Global “Christian Dominionism” is a religious-political movement that not only seeks to make America a “Christian Nation” but wants to convert millions around the world before Jesus returns in triumph to Jerusalem’s Temple Mount (and then in the Dominionist script an angry God wipes out all non-Christians).
The Dominionist Christian Right in the United States is a closed information system that believes in a literal struggle against satanic powers. Dualistic apocalyptic narratives long ago slipped away from Christian religious theology and began to influence secular belief systems and ideologies in the United States. Trump’s handlers rely on language that is familiar to the religious and secular alike. This version of the Christian apocalypse seeps into our brains as schoolchildren studying American classic literature. Through this process, we as a nation absorb phrases and images from the Christian Bible.
In the Bible, as the “End Times” wrap up, there appear “the four horsemen of the apocalypse,” and some people “behold a pale horse” representing death. God punishes the sinful and unbelievers with his “terrible swift sword,” while some 144,000 Jews convert to Christianity at the last minute. Then the rest of the Jews (and everyone else who are not “real” Christians) have their bodies crushed as in “stamping out a vintage” like the “grapes of wrath” with their blood flowing as a river, past Mount Megiddo in Israel (aka Armageddon). Then their souls are cast into the sulphurous fires of Hell.
Many Christians do not buy into this precise scenario, but millions—perhaps tens of millions—take seriously the possibility that the End Times are near, and that the battles that rage in the Middle East might be part of the war between good and evil prophesied in the Book of Revelation. When Trump moved the US embassy in Israel to Jerusalem it was payback to the approximately 80% of White Christian Evangelicals who voted for Trump and Christian Right icon Mike Pence, Trump’s vice president and running mate.
Right-Wing Populist Rhetoric Grooms Fascist Forces
Most right-wing populist movements never develop into full-blown fascist movements … and most fascist movements fail in their bid to seize state power. Yet right-wing populist movements can terrorize whole sectors of a nation’s population who have been scapegoated and labeled a threat to the “real people.”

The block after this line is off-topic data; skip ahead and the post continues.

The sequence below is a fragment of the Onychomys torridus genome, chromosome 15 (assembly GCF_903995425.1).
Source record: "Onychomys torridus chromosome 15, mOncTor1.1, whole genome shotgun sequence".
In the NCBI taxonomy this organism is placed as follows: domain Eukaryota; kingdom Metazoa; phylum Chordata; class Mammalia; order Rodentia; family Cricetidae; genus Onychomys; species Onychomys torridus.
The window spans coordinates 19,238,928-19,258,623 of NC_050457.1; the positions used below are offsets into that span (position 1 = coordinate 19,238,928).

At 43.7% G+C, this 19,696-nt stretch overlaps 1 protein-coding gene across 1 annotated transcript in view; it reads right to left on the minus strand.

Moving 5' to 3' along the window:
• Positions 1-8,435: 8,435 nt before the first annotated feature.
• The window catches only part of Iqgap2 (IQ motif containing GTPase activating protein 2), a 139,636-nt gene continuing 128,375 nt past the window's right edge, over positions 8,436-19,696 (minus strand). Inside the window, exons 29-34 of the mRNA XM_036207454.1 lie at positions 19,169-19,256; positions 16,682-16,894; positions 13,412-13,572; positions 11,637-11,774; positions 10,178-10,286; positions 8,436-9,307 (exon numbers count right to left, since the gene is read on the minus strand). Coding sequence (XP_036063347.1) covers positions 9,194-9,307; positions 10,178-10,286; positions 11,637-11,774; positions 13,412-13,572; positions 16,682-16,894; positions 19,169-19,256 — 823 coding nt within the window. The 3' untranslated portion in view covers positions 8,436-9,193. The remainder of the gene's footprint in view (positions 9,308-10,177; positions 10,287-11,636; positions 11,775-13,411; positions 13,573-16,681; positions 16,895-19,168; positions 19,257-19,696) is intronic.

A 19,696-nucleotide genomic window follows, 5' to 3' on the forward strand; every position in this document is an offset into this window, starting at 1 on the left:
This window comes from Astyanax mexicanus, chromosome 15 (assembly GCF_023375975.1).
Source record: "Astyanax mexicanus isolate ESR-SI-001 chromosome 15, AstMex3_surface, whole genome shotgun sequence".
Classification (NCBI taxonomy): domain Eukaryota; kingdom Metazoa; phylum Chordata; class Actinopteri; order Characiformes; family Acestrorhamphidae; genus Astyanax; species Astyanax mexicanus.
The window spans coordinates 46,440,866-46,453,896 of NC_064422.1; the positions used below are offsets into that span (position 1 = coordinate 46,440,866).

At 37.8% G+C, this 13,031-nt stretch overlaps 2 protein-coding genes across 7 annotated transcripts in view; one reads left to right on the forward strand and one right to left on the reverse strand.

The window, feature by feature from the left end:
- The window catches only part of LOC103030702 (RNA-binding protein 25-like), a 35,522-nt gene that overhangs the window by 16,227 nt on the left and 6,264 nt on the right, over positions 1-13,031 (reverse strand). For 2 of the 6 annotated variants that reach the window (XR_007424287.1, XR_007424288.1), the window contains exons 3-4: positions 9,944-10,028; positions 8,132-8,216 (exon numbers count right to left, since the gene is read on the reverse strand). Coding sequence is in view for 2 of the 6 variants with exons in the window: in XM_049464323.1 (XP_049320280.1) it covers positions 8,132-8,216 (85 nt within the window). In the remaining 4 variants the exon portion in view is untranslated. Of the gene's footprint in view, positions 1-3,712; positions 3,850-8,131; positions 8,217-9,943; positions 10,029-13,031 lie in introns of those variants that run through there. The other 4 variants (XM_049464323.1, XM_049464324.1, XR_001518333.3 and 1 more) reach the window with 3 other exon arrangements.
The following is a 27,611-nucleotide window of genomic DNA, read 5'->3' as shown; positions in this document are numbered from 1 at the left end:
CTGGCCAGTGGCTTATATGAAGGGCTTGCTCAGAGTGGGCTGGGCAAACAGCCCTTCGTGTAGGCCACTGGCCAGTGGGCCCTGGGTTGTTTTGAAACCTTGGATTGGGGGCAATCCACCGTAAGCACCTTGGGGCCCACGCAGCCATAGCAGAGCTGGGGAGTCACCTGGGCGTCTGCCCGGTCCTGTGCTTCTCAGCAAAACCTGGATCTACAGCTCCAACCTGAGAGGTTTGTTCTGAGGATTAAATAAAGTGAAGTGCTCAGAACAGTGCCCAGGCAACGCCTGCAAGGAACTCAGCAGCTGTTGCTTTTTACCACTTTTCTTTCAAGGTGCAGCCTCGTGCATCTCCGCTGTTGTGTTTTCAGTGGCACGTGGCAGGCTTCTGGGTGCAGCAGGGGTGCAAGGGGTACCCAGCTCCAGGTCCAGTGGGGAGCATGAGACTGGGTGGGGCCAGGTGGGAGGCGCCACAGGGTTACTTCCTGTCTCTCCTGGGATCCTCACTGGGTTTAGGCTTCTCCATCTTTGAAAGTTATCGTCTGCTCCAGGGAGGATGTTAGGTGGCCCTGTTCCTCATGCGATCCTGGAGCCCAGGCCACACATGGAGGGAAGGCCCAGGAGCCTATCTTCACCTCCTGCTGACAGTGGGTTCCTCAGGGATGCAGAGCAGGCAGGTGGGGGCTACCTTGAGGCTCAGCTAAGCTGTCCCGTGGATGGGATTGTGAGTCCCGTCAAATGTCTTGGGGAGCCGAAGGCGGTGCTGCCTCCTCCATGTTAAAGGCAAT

Some of the key architects of this regressive restorationist project (Patrick Buchanan, Paul Weyrich, Connie Marshner, William Marshner) celebrated the authoritarian regime of Spain’s Francisco Franco—a Catholic integralist who built a right-wing coalition that included not just authoritarians but also fascists and supporters of Hitler. In the 1970s, Weyrich and the Marshners sent young Catholic conservatives from the United States to a training center in Spain where they sat in classrooms with portraits of Franco on the wall while learning about vast leftist-socialist-communist conspiracies.
These days, President Trump denounces the conspiracy of the “Deep State” against core American values. The alleged conspirators are named daily in certain churches across America, as well as on AM talk radio and Fox News. Millions of evangelicals know the enemies of America: abortionists, homosexuals, and other gender traitors. Some Trump supporters target Muslims, Mexicans, socialists, liberals, the Democratic Party.
Under Trump, millions of Americans who identify as “White” now feel the freedom to openly condemn and confront Black people and other people color, especially immigrants. Antisemitism is no longer a fringe reality. Islamophobia is rampant. These types of countersubversive conspiracy theories build a bridge from right-wing populist rhetoric to neofascist organizing and lead to violent attacks.
Our nation is sliding into neofascism.
Resistance is not futile … it is mandatory.
Adapted from the book, Trumping Democracy in the United States: From Reagan to Alt-Right, edited by Chip Berlet; out this month on Routledge.